OF ALL CHINA’S achievements in the past two decades, one of the most impressive is the rise of its technology industry. Alibaba hosts twice as much e-commerce activity as Amazon does. Tencent runs the world’s most popular super-app, with 1.2bn users. China’s tech revolution has also helped transform its long-run economic prospects at home, by allowing it to leap beyond manufacturing into new fields such as digital health care and artificial intelligence (AI). As well as propelling China’s prosperity, a dazzling tech industry could also be the foundation for a challenge to American supremacy.
That is why President Xi Jinping’s assault on his country’s $4trn tech industry is so startling. There have been over 50 regulatory actions against scores of firms for a dizzying array of alleged offences, from antitrust abuses to data violations. The threat of government bans and fines has weighed on share prices, costing investors around $1trn.
Mr Xi’s immediate goal may be to humble tycoons and give regulators more sway over unruly digital markets. But as we explain, the Communist Party’s deeper ambition is to redesign the industry according to its blueprint. China’s autocrats hope this will sharpen their country’s technological edge while boosting competition and benefiting consumers.
Geopolitics may be spurring them on, too. Restrictions on access to components made with American technology have persuaded China that it needs to be more self-reliant in critical areas like semiconductors. Such “hard tech” may benefit if the crackdown on social media, gaming firms and the like steers talented engineers and programmers its way. However the assault is also a giant gamble that may end up doing long-term damage to enterprise and economic growth.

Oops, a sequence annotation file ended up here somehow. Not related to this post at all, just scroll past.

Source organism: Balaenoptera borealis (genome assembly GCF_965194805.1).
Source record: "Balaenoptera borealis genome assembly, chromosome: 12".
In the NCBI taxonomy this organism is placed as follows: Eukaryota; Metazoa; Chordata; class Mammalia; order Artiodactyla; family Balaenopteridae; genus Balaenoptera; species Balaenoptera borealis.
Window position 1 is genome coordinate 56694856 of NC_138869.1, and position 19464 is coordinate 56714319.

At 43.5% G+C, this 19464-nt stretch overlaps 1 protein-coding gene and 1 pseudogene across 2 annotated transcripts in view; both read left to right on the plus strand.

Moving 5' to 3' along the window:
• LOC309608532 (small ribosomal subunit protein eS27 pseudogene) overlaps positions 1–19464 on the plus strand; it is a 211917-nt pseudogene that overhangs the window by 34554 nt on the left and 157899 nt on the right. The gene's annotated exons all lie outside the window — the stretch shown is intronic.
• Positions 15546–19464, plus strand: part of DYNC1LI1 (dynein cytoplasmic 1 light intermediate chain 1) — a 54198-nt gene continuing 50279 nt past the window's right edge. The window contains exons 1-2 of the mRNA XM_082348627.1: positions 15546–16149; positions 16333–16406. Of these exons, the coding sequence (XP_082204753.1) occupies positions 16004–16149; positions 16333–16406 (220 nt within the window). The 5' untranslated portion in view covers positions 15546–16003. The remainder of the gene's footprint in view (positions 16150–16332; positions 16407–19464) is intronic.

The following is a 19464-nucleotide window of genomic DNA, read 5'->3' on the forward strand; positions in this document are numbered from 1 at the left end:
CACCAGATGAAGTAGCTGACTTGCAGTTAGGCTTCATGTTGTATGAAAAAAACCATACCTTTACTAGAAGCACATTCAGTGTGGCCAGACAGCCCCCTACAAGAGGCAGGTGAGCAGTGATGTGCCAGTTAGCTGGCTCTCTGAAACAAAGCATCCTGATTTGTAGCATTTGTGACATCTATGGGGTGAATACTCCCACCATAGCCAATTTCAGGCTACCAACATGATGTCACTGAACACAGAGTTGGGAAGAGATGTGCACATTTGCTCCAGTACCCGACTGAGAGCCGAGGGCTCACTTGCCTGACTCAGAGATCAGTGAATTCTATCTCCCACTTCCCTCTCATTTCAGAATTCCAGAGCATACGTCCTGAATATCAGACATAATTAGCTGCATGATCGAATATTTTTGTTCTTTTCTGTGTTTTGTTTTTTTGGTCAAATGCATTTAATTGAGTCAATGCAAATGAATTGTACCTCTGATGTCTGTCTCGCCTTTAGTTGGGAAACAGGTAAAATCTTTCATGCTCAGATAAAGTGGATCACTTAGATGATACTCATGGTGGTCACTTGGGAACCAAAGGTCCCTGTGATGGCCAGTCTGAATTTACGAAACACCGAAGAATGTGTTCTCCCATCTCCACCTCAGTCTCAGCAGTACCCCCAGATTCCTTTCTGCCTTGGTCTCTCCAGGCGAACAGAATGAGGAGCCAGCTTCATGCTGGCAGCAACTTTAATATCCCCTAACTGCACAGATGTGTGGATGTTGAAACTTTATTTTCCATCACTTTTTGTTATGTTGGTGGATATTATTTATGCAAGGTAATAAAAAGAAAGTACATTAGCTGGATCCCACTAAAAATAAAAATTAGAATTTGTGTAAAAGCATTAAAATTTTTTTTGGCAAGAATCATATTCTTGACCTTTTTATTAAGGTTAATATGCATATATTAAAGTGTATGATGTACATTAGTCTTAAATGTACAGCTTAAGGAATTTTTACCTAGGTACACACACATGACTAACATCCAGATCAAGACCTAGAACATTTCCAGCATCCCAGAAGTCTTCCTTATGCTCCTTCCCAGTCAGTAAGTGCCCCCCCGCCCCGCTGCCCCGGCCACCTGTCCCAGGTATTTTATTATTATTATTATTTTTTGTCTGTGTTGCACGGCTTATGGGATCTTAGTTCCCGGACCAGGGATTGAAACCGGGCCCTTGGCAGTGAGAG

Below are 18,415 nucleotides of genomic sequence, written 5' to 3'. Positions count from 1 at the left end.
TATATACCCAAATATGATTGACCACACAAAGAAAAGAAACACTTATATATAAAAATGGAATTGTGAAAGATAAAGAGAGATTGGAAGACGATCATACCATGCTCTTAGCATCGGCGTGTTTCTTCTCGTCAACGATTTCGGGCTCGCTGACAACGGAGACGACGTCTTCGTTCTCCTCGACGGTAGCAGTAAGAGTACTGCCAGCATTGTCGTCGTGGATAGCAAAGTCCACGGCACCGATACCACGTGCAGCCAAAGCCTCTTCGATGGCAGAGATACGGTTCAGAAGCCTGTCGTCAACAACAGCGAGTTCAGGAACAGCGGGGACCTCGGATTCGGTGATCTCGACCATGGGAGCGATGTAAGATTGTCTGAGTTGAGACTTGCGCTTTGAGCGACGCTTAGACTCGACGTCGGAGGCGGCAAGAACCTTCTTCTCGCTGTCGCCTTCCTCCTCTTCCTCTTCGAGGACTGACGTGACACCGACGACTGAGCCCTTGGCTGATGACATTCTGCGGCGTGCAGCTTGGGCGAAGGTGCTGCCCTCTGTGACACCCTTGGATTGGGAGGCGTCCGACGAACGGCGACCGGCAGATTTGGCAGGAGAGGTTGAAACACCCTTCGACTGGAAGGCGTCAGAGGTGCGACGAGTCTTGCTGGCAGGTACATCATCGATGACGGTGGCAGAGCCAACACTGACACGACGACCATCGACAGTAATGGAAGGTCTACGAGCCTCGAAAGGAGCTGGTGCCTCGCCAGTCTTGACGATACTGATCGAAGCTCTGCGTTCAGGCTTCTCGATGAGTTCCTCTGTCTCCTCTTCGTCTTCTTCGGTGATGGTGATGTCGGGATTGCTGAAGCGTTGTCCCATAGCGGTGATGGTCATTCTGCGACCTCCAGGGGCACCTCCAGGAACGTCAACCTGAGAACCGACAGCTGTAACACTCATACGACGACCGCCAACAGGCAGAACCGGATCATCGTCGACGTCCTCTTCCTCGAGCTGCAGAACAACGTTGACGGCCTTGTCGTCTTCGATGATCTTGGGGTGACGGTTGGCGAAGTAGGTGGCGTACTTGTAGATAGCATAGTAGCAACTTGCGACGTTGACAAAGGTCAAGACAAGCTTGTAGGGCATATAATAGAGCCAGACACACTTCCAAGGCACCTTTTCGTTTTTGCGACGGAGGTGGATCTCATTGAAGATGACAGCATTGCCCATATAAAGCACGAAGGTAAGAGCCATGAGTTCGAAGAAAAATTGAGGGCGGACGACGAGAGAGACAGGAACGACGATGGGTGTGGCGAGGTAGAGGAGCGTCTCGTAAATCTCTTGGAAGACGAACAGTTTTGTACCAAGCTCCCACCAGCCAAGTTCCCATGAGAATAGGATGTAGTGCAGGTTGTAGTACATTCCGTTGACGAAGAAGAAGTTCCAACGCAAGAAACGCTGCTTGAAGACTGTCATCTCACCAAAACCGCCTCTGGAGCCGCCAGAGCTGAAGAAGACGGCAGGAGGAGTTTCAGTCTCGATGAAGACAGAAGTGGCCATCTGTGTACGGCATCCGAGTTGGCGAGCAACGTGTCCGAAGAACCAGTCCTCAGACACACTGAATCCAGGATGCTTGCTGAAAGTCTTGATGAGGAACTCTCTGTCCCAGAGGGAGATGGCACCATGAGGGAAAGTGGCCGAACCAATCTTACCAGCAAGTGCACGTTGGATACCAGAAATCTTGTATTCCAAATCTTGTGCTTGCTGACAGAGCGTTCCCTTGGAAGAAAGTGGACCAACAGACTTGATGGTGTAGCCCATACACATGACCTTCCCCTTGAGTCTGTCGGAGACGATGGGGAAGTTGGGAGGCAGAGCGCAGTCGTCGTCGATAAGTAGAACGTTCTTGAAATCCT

Twenty years ago China hardly seemed on the threshold of a technological miracle. Silicon Valley dismissed pioneers such as Alibaba as copycats, until they leapt ahead of it in e-commerce and digital payments. Today 73 Chinese digital firms are worth over $10bn. Most have Western investors and foreign-educated executives. A dynamic venture-capital ecosystem keeps churning out new stars. Of China’s 160 “unicorns” (startups worth over $1bn), half are in fields such as AI, big data and robotics.
In contrast to Vladimir Putin’s war on Russia’s oligarchs in the 2000s, China’s crackdown is not about insiders fighting over the spoils. Indeed, it echoes concerns that motivate regulators and politicians in the West: that digital markets tend towards monopolies and that tech firms hoard data, abuse suppliers, exploit workers and undermine public morality.
Stronger policing was overdue. When China opened up, the party kept a stifling grip on finance, telecoms and energy but allowed tech to let rip. Its digital pioneers used this near absence of regulation to grow astonishingly fast. Didi, which provides transport, has more users than America has people.
However, the big digital platforms also exploited their freedom to trample smaller firms. They stop merchants from…
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